South Africa is a difficult place to start a business. International companies face many obstacles in the South African market – from taxes to business processes. It can be challenging to get the ball rolling in South Africa. However, it’s also a beautiful country with plenty of international business opportunities.

What are the common challenges facing international businesses in South Africa? 

It takes a long time to start a business in South Africa, and the delays alone can dissuade some business owners from continuing with the process. It’s also extremely expensive and can cost a large chunk of income per capita. 

Then you have to deal with construction permits that take 13 procedures and 127 days to complete. Compared to other parts of the continent, this process is actually quite seamless and quick. You may struggle to complete some steps of the permit process without a local to help you. You also need electricity for your business, which takes another 226 days to receive. It takes 23 days and six procedures to register your property if you’re lucky. There are delays with the local authority and Deeds Registry in most cases. After almost a year, you can consider starting work on your business. 

How can you overcome challenges in South Africa?

The poor public infrastructure in South Africa can cause numerous hurdles. You can buy power generators and pave roads to improve the infrastructure around your company. You can reduce operating costs and find infrastructure solutions. Innovation is the key to making your business succeed in the South African market.  For example, a food and beverage company, Promasidor, developed a milk powder from vegetable fat for longer shelf life. They don’t need to rely on a cold supply chain like regular liquid milk.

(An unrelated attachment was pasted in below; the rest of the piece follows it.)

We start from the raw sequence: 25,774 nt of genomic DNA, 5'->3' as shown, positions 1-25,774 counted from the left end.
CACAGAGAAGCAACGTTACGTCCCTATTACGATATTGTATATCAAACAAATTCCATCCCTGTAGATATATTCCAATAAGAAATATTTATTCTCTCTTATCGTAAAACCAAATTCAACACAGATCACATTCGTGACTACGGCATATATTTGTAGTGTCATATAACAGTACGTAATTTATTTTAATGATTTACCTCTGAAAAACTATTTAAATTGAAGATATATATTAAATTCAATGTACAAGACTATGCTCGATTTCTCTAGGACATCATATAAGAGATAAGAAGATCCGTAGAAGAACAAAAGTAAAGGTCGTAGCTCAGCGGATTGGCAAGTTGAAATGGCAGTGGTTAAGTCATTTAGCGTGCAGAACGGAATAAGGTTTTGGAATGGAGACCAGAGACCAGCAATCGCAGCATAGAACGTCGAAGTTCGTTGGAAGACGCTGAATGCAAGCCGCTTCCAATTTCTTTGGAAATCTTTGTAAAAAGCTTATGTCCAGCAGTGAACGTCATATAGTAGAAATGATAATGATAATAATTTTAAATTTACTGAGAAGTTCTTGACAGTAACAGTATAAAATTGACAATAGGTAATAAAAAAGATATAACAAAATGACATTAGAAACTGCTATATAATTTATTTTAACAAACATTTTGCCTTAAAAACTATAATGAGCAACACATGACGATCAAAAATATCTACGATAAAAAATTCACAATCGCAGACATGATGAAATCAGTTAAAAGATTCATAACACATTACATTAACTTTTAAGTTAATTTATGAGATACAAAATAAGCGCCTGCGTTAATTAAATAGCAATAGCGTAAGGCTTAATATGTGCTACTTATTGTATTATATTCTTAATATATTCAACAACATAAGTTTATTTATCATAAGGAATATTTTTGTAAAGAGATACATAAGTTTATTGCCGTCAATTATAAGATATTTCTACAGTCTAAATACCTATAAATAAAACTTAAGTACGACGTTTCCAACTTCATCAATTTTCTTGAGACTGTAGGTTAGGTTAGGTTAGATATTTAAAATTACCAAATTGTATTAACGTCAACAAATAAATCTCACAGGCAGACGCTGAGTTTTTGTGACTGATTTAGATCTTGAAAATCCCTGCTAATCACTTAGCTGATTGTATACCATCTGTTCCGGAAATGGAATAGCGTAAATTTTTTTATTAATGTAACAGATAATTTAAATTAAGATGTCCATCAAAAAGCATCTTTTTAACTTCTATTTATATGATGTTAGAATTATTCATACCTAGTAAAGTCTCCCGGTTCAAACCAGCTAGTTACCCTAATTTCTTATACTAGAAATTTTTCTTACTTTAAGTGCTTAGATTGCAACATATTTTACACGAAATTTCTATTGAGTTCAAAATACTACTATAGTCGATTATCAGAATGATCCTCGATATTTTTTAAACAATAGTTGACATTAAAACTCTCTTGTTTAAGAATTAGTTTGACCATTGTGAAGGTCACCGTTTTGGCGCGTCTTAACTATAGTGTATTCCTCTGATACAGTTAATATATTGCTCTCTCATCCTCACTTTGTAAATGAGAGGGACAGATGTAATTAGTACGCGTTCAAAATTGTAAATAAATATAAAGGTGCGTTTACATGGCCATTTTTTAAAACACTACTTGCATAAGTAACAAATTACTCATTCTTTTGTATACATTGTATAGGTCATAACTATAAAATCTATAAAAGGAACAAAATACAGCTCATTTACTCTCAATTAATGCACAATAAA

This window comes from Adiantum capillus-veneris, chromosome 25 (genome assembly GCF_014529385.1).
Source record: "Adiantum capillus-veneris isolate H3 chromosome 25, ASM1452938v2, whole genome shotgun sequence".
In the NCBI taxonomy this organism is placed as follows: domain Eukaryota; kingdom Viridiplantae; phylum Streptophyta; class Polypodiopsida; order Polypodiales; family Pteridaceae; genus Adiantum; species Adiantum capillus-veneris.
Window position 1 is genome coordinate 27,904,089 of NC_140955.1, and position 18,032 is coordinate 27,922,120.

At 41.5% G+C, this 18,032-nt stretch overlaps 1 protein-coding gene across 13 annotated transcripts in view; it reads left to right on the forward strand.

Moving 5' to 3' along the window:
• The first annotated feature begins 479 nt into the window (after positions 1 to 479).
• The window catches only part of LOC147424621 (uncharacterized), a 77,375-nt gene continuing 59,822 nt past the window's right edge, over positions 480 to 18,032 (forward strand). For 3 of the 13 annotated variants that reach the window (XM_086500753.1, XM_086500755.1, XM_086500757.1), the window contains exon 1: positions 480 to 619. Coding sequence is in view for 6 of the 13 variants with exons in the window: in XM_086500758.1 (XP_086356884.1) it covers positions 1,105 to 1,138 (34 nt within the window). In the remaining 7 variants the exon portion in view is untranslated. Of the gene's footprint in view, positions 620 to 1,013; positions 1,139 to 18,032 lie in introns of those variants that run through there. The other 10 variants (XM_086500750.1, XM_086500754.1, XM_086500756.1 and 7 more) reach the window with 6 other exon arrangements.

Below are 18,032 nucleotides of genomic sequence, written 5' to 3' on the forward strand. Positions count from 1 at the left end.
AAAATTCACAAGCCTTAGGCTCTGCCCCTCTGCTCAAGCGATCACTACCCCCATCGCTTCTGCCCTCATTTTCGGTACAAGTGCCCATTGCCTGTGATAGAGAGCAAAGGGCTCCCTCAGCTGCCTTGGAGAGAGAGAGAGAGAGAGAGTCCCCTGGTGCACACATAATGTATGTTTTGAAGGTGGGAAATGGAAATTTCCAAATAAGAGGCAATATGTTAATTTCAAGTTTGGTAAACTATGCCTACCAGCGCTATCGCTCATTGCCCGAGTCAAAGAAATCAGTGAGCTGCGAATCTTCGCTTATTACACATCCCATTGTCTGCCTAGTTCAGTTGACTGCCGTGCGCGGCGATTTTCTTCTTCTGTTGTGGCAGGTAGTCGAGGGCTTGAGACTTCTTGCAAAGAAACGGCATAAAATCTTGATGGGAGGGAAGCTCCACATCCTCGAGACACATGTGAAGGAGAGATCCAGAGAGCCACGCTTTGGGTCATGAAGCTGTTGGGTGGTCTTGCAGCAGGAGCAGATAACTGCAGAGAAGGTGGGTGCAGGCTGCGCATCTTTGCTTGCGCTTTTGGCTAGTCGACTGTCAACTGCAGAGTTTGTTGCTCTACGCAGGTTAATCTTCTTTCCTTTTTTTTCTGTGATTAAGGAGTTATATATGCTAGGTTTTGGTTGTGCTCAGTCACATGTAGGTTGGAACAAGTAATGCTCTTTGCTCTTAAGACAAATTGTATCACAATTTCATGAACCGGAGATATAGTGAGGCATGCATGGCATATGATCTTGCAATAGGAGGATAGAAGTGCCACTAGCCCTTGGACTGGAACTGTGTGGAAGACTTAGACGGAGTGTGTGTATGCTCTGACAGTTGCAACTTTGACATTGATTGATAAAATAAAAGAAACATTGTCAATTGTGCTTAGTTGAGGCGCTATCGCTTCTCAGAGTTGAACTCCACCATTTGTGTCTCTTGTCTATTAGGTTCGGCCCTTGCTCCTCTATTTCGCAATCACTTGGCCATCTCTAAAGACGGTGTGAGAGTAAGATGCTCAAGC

Develop multitiered models 

Many consumers still buy from small local stores in South Africa. Modern-day supermarkets only make up a small portion of the retail industry. Many companies in South Africa build connections with local distributors to sell their products. You can accelerate growth and establish a strong customer base in the local area. You could collaborate with local outlets to improve your product and distribution strategy.

Do your research

South Africa is very different from the UK. You can’t apply your market research from the UK in South Africa. You need to gather your own information on the local area’s consumer landscape. Look into consumer behaviour and find out how you can sell your product successfully. Do not rely on the research of public research firms. It’s often unreliable, and it could damage your strategy. 

Expand your business to South Africa and enter a new market.

By Eddy

Eddy is the editorial columnist in Business Fundas, and oversees partner relationships. He posts articles of partners on various topics related to strategy, marketing, supply chain, technology management, social media, e-business, finance, economics and operations management. The articles posted are copyrighted under a Creative Commons unported license 4.0. To contact him, please direct your emails to editor.webposts@gmail.com.